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Khorisa is an ethnic ingredient used in Assamese cuisine. Essentially, it is grated bamboo shoots in raw, fermented or pickled form.

Sunday, July 31, 2011

Bottle Gourd Khar (Pani/Jati Lau Khar)

Traditionally, a Khar (alkali) dish kickstarts an Assamese meal. In fact, people refer to Assamese people as khar khuas not for nothing - we eat khar dishes prepared from raw papaya (previous khar post), cucumber, and just about anything. Recently I tried my hand at this authentic Assamese dish with bottle gourd (pani/jati lau).

Although the process of cooking both the khar dishes – previous post and this one – is more or less the same, the khar ingredient used in both is different – baking soda (in the previous one) and water obtained after soaking smoked/burnt dried banana peel overnight( in this one).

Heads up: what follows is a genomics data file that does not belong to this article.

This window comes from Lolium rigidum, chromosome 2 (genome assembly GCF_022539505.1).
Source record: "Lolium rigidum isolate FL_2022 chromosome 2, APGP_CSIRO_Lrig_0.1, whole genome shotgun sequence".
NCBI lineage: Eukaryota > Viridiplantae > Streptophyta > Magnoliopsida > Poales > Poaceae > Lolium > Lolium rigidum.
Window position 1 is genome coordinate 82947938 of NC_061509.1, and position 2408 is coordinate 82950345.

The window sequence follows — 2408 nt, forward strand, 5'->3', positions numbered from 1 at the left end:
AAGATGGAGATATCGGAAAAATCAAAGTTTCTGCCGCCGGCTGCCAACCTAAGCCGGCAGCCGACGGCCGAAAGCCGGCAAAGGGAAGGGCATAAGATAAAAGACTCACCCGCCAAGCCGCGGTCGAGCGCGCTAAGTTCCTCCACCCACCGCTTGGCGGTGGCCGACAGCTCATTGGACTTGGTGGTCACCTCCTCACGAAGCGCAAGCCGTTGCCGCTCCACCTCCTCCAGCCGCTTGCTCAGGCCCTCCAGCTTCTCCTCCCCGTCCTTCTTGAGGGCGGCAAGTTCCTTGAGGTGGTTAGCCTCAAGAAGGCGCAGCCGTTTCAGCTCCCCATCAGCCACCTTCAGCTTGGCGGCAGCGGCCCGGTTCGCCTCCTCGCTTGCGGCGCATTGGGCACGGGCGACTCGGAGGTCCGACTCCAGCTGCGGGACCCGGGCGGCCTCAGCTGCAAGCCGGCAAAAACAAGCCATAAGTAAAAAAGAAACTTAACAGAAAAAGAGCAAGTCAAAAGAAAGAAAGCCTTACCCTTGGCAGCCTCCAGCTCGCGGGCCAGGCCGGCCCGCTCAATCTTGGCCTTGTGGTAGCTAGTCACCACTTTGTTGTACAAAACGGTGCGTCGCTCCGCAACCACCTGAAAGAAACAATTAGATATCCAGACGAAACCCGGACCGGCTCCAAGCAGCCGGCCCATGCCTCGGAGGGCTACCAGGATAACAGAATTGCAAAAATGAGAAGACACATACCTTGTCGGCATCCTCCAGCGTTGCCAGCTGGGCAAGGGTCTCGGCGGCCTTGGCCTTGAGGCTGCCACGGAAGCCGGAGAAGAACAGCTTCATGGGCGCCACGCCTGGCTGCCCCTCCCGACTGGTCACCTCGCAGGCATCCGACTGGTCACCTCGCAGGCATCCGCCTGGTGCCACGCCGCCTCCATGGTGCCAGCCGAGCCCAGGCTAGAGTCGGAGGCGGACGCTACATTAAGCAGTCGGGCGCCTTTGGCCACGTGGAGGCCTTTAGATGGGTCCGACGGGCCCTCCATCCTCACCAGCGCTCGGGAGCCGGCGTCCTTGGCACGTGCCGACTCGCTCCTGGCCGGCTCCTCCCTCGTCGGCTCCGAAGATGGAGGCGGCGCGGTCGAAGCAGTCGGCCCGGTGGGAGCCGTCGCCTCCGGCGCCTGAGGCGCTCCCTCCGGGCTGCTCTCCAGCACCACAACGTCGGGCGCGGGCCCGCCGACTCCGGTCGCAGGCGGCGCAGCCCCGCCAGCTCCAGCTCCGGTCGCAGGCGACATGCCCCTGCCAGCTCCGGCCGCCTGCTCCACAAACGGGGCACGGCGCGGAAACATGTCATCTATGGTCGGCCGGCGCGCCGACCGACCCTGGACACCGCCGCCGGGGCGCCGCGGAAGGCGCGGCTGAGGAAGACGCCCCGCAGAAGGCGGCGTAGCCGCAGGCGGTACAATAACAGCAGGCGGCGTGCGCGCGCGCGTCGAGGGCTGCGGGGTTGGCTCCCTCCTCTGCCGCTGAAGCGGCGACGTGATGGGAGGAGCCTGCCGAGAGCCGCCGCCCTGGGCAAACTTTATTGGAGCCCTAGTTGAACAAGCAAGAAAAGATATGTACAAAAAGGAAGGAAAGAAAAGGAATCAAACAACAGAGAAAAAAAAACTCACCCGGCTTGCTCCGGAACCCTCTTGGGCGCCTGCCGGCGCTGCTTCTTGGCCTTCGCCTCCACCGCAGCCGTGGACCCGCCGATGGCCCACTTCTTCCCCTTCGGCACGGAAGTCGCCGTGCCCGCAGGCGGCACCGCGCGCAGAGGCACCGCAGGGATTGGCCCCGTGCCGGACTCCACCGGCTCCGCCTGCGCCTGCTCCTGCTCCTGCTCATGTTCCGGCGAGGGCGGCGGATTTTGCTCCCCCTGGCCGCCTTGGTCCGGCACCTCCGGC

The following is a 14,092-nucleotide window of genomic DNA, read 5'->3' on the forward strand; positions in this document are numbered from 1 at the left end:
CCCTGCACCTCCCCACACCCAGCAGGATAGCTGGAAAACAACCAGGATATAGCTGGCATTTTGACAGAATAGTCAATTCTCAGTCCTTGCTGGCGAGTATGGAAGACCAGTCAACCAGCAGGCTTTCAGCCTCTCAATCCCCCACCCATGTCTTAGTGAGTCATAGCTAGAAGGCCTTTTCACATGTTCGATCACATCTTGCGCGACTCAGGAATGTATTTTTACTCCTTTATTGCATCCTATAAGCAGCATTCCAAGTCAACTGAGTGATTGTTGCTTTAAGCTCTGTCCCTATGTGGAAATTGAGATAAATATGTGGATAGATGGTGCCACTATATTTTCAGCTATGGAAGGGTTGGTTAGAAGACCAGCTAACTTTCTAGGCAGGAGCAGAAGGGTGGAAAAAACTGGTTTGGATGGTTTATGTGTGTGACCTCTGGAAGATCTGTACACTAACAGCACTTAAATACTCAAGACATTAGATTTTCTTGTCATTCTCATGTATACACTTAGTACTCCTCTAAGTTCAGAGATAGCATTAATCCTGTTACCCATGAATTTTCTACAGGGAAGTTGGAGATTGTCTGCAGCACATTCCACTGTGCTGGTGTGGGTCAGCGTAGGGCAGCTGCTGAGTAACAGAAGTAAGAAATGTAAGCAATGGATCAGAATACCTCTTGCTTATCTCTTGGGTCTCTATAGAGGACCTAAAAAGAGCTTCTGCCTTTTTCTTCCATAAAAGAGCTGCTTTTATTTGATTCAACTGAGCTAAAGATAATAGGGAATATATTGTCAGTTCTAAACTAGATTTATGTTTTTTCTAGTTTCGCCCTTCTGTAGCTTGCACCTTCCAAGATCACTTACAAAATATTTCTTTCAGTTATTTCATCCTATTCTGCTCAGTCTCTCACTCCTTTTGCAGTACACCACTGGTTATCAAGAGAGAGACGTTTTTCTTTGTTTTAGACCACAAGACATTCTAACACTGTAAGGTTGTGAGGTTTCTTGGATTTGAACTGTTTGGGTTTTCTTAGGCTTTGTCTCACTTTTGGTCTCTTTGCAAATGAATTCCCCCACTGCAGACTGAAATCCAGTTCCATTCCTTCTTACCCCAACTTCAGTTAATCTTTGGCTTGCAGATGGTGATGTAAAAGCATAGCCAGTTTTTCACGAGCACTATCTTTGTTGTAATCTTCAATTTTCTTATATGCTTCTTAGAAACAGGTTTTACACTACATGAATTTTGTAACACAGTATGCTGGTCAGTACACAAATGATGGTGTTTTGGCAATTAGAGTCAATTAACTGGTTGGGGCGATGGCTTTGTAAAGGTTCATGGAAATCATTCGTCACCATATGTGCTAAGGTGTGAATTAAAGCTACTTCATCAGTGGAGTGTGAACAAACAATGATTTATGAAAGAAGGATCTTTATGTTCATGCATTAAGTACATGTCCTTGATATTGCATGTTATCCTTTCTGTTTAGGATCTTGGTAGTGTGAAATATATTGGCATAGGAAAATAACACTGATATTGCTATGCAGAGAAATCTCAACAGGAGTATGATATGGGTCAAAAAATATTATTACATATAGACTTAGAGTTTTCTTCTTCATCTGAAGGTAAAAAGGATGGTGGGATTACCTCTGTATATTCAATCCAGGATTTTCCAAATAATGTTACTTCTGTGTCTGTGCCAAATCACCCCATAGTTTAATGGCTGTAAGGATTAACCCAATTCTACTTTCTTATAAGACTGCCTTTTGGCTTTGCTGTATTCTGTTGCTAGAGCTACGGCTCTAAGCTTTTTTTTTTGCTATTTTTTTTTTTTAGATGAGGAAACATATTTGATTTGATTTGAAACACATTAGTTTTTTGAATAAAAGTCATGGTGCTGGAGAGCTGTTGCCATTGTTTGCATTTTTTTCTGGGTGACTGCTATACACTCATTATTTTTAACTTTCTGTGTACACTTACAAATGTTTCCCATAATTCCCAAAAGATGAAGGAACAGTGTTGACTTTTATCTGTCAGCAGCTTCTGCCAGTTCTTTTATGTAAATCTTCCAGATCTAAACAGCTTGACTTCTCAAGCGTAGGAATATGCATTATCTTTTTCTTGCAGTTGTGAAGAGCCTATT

How to get your Khar ingredient: Sun-dry for some days the peels from seeded-bananas ('bhim kal' in Asaamese) until they turn black. Now take a sun-dried banana peel and burn it in your gas oven. Then soak the ashes in potable water overnight. Next morning, as the water turns tea-like and the ashes gather at the bottom, filter the water in a separate vessel. One or one-and-a-half cup is enough for your preparation.

• One dried peel of seeded-banana
• Half bottle gourd cut into medium-sized chunks
• Five-six garlic pods
• One finely chopped onion (optional)
• One tablespoon oil
• Two dried red chili
• One green chili
• A pinch of mustard seeds
• Salt to taste

Method: Heat oil in a pan. Add the mustard seeds, dried red chilies followed by the chopped onion and garlic pods. When the onions take a reddish hue, add the bottle gourd; add salt too. Cook for some time. Then add the cup of water (khar); very soon the water gourd will turn pulpy. Cut the green chili on top. Remove from stove. Your water gourd khar is ready!
Note: If you use turmeric powder to the preparation, it’ll take on a reddish color that may not be to your liking – so avoid it!

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